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The flowers appears in winter and may show greyish pink or greenish yellow outer petals within a single population.
Origin and Habitat: Knersvlakte, Vanrhynsdorp, Western Cape, South Africa. Extent of occourance 1100 km², Area of occourance less than 1100 km², with five to 10 locations known.
Habitat and ecology: Phyllobolus tenuiflorus grows in the winter rainfall region of succulent Karoo on quartzite outcrops. It is threatened by ongoing habitat loss to gypsum mining.
- Phyllobolus tenuiflorus (Jacq.) Gerbaulet
Phyllobolus tenuiflorus (Jacq.) Gerbaulet
Bull. Inst. Fondam. Afrique Noire, Sér. A., Sci. Nat. 119(2): 194 (1997)
- Phyllobolus tenuiflorus (Jacq.) Gerbaulet
- Mesembryanthemum tenuiflorum Jacq.
- Nycteranthus tenuiflorus (Jacq.) Schwantes
- Sphalmanthus tenuiflorus N.E.Br.
- Nycteranthus peersii (L. Bolus) Schwantes
- Aridaria peersii L. Bolus
- Sphalmanthus longitubus L. Bolus
- Sphalmanthus macrosiphon (L. Bolus) L. Bolus
- Sphalmanthus nanus L. Bolus
- Sphalmanthus olivaceus (Schltr.) L. Bolus
AFRIKAANS (Afrikaans): Vingerkanna
Description: Phyllobolus tenuiflorus, best known as Sphalmanthus tenuiflorus, is a very intereasting mesemb to 3 cm hight than develops with age a nice thick tuberous rootstock improperly called a caudex. Of particular interest are the leaves of P. tenuiflorus which may show watery translucent bubbles which are not droplets of water. They are water storage sacks (bladder cells) on the surface of the leaves. Plants have distinct growing and resting phases. The growing period starts after the rainy season (winter). During the resting phase (summer), the leaves dry away completely. The flowers appears in winter and may show greyish pink or greenish yellow outer petals within a single population.
Stems:** Woody throughout, internodes mostly short, flowering stems longer, weakly lignified but basally corky.
Leaves: Almost cylindrical, narrowly ovate, decussate (paired), becoming alternate in the inflorescence, deciduous, with large tipped or hair-like of P. tenuiflorus which may show , most prominently so on the receptacle and pedicels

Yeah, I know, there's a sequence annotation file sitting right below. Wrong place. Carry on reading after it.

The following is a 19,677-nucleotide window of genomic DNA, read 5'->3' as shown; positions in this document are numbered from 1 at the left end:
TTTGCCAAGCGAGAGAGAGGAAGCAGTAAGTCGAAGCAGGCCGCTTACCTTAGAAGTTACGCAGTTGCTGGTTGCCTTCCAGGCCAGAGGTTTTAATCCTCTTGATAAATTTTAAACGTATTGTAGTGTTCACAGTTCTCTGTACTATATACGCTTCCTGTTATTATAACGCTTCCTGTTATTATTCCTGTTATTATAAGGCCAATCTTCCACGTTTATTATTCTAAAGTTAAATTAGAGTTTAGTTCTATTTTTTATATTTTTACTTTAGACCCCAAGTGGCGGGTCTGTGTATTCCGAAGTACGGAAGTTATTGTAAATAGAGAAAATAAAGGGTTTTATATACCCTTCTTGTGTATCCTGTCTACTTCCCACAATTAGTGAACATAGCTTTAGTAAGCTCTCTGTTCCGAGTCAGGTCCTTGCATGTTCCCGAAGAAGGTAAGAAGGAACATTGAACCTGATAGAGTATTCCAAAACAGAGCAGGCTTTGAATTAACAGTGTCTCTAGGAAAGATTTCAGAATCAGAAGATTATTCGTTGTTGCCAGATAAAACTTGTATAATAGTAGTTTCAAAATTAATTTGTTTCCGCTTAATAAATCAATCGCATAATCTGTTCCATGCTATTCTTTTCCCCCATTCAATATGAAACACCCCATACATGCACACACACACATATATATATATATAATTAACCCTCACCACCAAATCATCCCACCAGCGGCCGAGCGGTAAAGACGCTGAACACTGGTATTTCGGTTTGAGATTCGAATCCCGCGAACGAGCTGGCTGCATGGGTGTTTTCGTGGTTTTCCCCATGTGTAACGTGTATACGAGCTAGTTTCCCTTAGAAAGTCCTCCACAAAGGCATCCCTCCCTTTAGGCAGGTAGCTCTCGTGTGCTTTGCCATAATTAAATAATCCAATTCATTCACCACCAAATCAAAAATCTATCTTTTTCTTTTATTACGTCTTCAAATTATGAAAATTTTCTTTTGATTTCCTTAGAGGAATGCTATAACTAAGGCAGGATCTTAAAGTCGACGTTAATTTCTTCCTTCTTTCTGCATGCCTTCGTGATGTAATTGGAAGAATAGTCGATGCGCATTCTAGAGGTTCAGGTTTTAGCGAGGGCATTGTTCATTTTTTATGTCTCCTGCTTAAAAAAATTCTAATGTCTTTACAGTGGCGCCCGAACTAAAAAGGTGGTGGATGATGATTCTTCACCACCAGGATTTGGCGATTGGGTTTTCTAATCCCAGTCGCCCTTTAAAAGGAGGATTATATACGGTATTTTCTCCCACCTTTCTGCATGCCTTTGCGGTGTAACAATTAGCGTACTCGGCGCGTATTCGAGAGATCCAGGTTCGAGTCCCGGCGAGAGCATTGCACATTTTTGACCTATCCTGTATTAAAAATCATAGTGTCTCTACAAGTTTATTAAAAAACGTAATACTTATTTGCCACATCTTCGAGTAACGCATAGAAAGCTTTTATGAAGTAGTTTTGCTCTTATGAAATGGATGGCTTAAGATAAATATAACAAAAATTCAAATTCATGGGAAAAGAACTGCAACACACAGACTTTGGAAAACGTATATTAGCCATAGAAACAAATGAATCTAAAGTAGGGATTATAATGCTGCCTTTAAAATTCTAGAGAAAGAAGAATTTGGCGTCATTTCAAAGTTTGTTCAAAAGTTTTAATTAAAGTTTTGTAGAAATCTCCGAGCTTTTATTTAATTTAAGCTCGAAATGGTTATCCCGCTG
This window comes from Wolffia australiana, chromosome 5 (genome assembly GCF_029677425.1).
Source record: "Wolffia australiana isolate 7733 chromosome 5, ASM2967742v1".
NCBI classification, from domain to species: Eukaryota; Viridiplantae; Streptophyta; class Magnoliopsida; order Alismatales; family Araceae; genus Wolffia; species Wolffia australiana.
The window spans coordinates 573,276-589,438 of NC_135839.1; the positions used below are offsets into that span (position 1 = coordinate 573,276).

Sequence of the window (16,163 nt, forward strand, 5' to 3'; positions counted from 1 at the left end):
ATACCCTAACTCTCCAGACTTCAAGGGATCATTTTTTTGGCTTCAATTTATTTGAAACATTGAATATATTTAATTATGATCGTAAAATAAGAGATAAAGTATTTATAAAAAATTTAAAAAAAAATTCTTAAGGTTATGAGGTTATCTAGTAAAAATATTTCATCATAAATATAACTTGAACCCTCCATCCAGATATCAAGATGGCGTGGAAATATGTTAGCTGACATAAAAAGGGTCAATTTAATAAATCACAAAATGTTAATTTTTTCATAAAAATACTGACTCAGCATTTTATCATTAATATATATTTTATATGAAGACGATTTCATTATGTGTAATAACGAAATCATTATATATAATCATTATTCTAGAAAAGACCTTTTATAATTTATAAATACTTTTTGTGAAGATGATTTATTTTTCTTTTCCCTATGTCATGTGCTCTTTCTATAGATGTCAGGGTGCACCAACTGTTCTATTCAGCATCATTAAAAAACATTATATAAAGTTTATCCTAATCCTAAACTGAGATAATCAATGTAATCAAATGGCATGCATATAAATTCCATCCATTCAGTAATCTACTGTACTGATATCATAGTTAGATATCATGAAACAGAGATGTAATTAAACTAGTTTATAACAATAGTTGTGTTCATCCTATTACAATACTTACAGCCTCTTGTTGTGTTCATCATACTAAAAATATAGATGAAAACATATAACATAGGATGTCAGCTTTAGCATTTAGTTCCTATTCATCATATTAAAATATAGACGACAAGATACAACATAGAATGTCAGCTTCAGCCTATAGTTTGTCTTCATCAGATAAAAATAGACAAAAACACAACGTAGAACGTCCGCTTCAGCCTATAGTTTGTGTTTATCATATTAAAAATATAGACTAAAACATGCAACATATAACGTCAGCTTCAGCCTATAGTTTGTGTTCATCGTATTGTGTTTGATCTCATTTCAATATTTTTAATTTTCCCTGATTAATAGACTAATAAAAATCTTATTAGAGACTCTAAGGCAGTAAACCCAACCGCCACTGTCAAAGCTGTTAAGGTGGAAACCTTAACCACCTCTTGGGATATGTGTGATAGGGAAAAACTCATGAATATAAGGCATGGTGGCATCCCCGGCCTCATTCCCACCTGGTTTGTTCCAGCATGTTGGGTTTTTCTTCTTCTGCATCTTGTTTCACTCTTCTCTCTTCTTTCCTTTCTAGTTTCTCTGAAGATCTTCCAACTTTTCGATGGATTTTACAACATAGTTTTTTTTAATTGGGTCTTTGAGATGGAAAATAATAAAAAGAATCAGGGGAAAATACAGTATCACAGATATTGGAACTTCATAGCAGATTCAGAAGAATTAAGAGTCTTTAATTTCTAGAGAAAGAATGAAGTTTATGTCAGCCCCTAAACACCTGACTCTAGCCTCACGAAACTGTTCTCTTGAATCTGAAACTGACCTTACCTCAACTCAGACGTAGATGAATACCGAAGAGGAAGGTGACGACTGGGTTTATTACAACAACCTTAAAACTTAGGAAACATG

Flowers: About 40 mm in diameter. Sepals 5. Petals greenish yellow to yellow or outer petals greyish pink and inner ones greenish yellow. Filamentous staminodes absent, reproductive parts concealed. Nectar glands present as five separate grooves.
Blooming season: It flowers after its resurgence in autumn ot early winter.
Fruits (capsules): 5-chambered, valve wings inflexed over the valves.
Seeds:*** Large for a mesemb, D-shaped, brown, testa rough, crest distinct.
Bibliography: Major references and further lectures
1) Heidrun E.K. Hartmann “Illustrated Handbook of Succulent Plants: Aizoaceae F-Z” Springer Science & Business Media, 2002
2) Raimondo, D. 2008. Phyllobolus tenuiflorus (Jacq.) Gerbaulet. National Assessment: “Red List of South African Plants version” 2014.1. Accessed on 2014/07/14
3) Gideon Smith u.a. “Mesembs of the World: Illustrated Guide to a Remarkable Succulent Group.” Briza Publications, 1998
4) Hermann Jacobsen “A handbook of succulent plants: descriptions, synonyms, and cultural details for succulents other than Cactaceae, Volume 1” Blandford Press, 1960
5) Werner Rauh “The Wonderful World of Succulents:Cultivation and Description of Selected Succulent Plants Other Than Cacti” Smithsonian Institution Press, 1984
6) James Cullen, Sabina G. Knees, H. Suzanne Cubey “The European Garden Flora Flowering Plants: A Manual for the Identification of Plants Cultivated in Europe, Both Out-of-Doors and Under Glass” Cambridge University Press, 11/ago/2011